The bow swing itself has no effect on the accuracy of the shot because the arrow has already left the bow before it happens. But what does affect accuracy is how hard you’re squeezing the grip.

Person Pulling Arrow out of target

As we mentioned earlier, choking the life out of the riser will cause your hand to shake, so if you’re having issues with your grip technique, you may find some benefit in using a finger sling.

If you’re not comfortable with that idea, just try to make sure that your grip is as relaxed as possible.

Can’t Olympic Archers Just Catch The Bow?

Probably, but again, we need to think about context. In a competitive environment, the archer’s focus is 100% on the shot process. The only thing that matters is the execution. Not on what happens after the arrow has been released.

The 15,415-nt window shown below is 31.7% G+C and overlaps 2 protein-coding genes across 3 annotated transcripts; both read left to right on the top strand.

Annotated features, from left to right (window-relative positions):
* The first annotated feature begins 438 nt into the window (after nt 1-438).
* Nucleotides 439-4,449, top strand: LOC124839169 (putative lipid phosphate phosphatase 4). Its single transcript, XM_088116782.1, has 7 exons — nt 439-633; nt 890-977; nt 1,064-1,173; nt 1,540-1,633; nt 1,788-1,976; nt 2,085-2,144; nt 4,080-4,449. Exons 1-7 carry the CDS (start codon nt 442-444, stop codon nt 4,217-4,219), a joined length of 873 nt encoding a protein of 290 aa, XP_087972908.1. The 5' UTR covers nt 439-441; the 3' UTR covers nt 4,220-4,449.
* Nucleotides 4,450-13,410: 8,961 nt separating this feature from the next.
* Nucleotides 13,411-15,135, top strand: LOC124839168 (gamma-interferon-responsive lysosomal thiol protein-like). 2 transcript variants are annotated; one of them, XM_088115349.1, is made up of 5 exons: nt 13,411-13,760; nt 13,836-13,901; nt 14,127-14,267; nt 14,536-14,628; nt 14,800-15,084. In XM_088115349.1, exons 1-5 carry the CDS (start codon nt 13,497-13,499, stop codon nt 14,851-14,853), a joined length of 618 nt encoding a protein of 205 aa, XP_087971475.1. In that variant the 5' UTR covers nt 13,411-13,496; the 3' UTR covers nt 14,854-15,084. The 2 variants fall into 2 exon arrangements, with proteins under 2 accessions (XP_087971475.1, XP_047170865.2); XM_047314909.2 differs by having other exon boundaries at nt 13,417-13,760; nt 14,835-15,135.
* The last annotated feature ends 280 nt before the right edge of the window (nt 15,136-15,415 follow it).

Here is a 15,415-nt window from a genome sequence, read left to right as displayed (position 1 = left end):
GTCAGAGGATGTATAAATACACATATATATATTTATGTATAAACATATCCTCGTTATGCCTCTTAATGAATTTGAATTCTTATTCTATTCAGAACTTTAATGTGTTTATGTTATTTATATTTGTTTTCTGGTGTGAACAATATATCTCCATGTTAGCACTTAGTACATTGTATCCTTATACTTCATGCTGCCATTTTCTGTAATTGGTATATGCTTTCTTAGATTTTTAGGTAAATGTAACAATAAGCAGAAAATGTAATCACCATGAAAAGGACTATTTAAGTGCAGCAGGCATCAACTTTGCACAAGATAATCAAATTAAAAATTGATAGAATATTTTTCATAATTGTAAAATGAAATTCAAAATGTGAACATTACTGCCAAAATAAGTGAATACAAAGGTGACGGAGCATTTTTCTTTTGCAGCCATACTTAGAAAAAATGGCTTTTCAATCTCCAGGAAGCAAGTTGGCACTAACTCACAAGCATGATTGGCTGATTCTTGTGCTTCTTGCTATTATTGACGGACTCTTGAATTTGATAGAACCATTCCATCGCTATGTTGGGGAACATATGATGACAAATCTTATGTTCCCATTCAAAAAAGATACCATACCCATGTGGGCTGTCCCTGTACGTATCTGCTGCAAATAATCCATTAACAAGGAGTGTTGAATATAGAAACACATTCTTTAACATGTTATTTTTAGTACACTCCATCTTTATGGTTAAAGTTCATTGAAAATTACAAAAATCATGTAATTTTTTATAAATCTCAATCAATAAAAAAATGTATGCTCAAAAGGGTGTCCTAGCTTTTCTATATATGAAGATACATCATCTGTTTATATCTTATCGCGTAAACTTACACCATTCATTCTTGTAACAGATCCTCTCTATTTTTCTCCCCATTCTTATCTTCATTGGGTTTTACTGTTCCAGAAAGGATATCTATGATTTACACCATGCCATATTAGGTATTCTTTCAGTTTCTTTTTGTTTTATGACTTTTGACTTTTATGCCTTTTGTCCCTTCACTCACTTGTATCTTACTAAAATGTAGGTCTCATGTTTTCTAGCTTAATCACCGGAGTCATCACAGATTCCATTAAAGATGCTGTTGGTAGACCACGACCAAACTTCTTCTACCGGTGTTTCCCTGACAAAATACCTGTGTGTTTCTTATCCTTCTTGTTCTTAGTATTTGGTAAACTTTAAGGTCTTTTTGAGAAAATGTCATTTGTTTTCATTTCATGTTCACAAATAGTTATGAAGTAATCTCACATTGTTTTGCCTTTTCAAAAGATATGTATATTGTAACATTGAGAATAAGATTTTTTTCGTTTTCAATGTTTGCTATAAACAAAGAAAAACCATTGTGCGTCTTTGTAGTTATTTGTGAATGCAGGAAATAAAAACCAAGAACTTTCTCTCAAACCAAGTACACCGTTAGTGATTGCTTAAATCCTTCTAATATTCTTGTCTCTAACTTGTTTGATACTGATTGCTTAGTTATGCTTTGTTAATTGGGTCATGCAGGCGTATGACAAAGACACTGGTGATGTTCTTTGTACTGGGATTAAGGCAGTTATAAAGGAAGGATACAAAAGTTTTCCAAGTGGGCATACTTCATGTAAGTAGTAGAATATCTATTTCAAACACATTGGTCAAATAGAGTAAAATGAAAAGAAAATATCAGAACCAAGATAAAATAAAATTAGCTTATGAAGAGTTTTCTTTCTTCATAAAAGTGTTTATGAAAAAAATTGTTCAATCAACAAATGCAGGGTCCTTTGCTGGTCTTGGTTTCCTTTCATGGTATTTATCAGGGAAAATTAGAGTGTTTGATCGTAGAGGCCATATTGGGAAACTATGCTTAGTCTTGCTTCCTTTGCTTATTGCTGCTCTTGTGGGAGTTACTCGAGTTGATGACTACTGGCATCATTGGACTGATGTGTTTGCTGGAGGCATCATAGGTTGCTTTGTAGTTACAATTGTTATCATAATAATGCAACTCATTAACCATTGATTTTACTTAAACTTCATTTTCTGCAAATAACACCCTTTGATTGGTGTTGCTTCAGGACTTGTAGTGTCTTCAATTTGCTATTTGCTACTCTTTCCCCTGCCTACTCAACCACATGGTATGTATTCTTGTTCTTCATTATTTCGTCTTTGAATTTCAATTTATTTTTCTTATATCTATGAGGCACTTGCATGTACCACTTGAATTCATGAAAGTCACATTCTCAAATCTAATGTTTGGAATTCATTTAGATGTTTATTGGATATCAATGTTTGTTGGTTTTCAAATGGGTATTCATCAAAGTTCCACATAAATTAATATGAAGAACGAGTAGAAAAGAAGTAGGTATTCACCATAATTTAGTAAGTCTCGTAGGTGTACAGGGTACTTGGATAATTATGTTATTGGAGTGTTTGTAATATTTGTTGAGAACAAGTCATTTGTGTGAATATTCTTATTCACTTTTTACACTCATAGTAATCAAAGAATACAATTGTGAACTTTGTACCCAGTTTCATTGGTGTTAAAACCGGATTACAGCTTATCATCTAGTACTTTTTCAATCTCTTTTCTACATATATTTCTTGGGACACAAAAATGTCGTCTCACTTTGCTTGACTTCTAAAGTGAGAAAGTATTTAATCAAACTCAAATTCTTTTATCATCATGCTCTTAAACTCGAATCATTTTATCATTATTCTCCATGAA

The reason the archers are wearing finger slings is so they don’t have to worry about what the bow does after the shot.

There is absolutely nothing to gain from catching the bow after the shot.

Final Thoughts

Olympic archers swing their bow as a consequence of the overall shot process, and not to add visual flair for TV audiences.

When a tremendous amount of energy is pushed through it, the bow naturally responds in its characteristic way. Olympic archers, on the other hand, eliminate the need to hold onto the bow, allowing them to concentrate solely on the next shot

If you’re shooting barebow you may want to give a finger sling a try. You may not even realise it, but many form faults could be caused by your bow grip!